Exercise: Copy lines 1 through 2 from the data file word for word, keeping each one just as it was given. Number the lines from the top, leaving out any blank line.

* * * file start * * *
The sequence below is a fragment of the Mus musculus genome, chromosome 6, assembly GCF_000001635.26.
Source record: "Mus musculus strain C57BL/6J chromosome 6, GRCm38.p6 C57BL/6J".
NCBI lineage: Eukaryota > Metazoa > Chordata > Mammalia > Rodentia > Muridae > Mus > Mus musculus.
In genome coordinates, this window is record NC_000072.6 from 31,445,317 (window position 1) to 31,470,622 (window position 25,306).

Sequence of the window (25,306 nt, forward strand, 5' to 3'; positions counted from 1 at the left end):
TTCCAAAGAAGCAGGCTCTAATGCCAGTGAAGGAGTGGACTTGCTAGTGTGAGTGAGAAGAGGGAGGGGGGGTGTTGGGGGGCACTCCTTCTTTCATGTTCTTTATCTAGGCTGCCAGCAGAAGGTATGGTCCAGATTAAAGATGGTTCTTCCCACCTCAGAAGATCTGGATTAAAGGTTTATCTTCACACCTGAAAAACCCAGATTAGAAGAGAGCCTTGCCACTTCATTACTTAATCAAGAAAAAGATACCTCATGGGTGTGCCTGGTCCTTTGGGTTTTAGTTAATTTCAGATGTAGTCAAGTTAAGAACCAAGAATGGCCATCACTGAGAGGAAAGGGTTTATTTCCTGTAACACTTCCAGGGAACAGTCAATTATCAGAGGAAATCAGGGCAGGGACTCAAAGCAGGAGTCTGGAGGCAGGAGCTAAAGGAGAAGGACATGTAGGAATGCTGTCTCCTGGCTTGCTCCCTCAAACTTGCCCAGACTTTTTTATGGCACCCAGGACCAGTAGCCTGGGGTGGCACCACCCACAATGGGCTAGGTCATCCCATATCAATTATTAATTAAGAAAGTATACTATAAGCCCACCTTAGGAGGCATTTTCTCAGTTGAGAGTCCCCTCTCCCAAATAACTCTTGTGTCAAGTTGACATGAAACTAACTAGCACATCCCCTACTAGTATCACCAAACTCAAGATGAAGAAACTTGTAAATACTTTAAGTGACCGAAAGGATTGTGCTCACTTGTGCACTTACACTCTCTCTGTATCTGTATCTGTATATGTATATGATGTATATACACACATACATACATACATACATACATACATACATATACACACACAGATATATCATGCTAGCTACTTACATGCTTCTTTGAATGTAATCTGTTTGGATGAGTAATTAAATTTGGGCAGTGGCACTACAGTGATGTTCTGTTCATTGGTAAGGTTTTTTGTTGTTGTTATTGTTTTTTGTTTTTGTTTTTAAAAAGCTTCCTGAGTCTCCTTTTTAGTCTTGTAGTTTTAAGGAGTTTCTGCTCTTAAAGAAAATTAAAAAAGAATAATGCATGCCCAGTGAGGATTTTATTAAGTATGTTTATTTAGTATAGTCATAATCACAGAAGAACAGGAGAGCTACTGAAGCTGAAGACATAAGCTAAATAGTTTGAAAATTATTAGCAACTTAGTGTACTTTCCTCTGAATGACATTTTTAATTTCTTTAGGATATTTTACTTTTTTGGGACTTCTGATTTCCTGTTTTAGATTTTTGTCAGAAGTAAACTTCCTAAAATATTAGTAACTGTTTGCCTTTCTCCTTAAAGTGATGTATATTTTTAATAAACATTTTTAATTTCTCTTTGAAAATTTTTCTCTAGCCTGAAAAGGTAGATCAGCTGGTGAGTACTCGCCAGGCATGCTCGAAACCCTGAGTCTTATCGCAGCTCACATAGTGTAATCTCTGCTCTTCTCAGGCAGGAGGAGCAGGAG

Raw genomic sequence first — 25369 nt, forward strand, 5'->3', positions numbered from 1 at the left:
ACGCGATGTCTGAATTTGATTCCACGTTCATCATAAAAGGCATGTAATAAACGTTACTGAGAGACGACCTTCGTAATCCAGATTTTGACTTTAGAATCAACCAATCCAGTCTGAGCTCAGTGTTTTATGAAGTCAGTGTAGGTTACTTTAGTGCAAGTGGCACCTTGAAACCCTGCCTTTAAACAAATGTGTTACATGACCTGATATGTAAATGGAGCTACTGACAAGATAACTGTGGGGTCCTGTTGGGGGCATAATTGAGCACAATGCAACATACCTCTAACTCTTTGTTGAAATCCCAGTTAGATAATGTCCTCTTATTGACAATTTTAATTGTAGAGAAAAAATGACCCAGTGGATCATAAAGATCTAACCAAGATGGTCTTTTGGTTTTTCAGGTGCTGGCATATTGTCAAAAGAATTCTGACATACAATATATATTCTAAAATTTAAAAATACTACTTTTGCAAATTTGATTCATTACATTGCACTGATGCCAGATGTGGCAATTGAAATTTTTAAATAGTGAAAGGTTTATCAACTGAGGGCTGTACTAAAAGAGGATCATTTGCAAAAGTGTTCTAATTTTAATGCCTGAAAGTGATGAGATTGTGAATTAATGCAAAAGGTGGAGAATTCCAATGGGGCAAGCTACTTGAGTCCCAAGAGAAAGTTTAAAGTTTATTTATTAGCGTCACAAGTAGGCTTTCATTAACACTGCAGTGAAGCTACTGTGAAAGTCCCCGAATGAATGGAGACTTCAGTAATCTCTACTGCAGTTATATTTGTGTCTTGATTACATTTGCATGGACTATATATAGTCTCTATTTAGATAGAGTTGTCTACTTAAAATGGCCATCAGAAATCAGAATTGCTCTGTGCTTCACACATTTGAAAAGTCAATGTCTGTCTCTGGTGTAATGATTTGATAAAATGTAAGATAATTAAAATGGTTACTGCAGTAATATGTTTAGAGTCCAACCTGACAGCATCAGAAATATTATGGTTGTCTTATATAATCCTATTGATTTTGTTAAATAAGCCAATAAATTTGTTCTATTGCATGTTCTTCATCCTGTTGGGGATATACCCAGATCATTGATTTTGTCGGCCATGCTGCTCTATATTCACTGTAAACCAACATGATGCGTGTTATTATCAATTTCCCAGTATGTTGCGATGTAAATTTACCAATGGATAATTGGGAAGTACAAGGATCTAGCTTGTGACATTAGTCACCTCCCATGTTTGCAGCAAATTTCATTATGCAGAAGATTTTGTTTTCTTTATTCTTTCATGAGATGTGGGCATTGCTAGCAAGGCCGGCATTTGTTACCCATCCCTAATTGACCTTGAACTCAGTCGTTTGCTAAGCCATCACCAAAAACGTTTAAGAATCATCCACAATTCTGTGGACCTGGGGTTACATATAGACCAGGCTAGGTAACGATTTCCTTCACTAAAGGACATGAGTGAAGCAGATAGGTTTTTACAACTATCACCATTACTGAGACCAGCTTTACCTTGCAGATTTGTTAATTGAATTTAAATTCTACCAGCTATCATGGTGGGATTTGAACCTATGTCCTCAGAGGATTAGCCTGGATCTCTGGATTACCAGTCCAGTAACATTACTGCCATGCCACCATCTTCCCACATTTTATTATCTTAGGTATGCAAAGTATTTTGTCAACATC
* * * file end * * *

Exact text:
The sequence below is a fragment of the Mus musculus genome, chromosome 6, assembly GCF_000001635.26.
Source record: "Mus musculus strain C57BL/6J chromosome 6, GRCm38.p6 C57BL/6J".